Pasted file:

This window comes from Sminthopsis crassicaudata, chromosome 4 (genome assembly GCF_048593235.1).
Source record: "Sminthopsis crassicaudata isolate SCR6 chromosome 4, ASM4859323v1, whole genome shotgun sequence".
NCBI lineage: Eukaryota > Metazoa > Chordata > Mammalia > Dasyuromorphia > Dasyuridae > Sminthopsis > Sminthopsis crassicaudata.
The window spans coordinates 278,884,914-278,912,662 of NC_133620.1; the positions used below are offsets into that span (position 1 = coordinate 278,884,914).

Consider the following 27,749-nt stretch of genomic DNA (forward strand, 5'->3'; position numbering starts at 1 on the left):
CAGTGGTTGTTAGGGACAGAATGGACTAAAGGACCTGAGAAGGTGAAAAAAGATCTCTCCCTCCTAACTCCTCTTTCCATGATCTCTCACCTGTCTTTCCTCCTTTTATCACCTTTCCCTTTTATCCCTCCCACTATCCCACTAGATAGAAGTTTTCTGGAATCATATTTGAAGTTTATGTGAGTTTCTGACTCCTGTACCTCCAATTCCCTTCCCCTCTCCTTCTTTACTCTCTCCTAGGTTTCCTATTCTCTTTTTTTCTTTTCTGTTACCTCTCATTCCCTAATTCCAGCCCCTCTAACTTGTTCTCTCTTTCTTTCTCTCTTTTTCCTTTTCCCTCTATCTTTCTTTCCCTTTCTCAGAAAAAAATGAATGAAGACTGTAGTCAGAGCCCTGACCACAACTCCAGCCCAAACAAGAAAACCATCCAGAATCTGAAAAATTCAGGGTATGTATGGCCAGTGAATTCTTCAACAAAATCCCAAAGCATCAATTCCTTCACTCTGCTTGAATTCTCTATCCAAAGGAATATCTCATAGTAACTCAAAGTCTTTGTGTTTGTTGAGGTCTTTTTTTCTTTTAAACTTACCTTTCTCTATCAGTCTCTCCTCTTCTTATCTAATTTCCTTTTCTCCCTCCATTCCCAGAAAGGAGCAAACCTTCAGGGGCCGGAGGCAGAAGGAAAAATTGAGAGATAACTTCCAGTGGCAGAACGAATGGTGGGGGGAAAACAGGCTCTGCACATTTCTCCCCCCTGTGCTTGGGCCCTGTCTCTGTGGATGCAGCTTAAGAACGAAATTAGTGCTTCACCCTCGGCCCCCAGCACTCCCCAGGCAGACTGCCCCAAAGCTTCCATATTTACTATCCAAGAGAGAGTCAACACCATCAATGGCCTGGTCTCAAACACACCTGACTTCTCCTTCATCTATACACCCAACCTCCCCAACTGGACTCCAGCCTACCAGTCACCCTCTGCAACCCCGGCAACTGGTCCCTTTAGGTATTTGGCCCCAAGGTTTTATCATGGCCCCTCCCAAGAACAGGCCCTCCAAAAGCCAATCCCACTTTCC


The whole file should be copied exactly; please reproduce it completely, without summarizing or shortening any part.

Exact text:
This window comes from Sminthopsis crassicaudata, chromosome 4 (genome assembly GCF_048593235.1).
Source record: "Sminthopsis crassicaudata isolate SCR6 chromosome 4, ASM4859323v1, whole genome shotgun sequence".
NCBI lineage: Eukaryota > Metazoa > Chordata > Mammalia > Dasyuromorphia > Dasyuridae > Sminthopsis > Sminthopsis crassicaudata.
The window spans coordinates 278,884,914-278,912,662 of NC_133620.1; the positions used below are offsets into that span (position 1 = coordinate 278,884,914).

Consider the following 27,749-nt stretch of genomic DNA (forward strand, 5'->3'; position numbering starts at 1 on the left):
CAGTGGTTGTTAGGGACAGAATGGACTAAAGGACCTGAGAAGGTGAAAAAAGATCTCTCCCTCCTAACTCCTCTTTCCATGATCTCTCACCTGTCTTTCCTCCTTTTATCACCTTTCCCTTTTATCCCTCCCACTATCCCACTAGATAGAAGTTTTCTGGAATCATATTTGAAGTTTATGTGAGTTTCTGACTCCTGTACCTCCAATTCCCTTCCCCTCTCCTTCTTTACTCTCTCCTAGGTTTCCTATTCTCTTTTTTTCTTTTCTGTTACCTCTCATTCCCTAATTCCAGCCCCTCTAACTTGTTCTCTCTTTCTTTCTCTCTTTTTCCTTTTCCCTCTATCTTTCTTTCCCTTTCTCAGAAAAAAATGAATGAAGACTGTAGTCAGAGCCCTGACCACAACTCCAGCCCAAACAAGAAAACCATCCAGAATCTGAAAAATTCAGGGTATGTATGGCCAGTGAATTCTTCAACAAAATCCCAAAGCATCAATTCCTTCACTCTGCTTGAATTCTCTATCCAAAGGAATATCTCATAGTAACTCAAAGTCTTTGTGTTTGTTGAGGTCTTTTTTTCTTTTAAACTTACCTTTCTCTATCAGTCTCTCCTCTTCTTATCTAATTTCCTTTTCTCCCTCCATTCCCAGAAAGGAGCAAACCTTCAGGGGCCGGAGGCAGAAGGAAAAATTGAGAGATAACTTCCAGTGGCAGAACGAATGGTGGGGGGAAAACAGGCTCTGCACATTTCTCCCCCCTGTGCTTGGGCCCTGTCTCTGTGGATGCAGCTTAAGAACGAAATTAGTGCTTCACCCTCGGCCCCCAGCACTCCCCAGGCAGACTGCCCCAAAGCTTCCATATTTACTATCCAAGAGAGAGTCAACACCATCAATGGCCTGGTCTCAAACACACCTGACTTCTCCTTCATCTATACACCCAACCTCCCCAACTGGACTCCAGCCTACCAGTCACCCTCTGCAACCCCGGCAACTGGTCCCTTTAGGTATTTGGCCCCAAGGTTTTATCATGGCCCCTCCCAAGAACAGGCCCTCCAAAAGCCAATCCCACTTTCC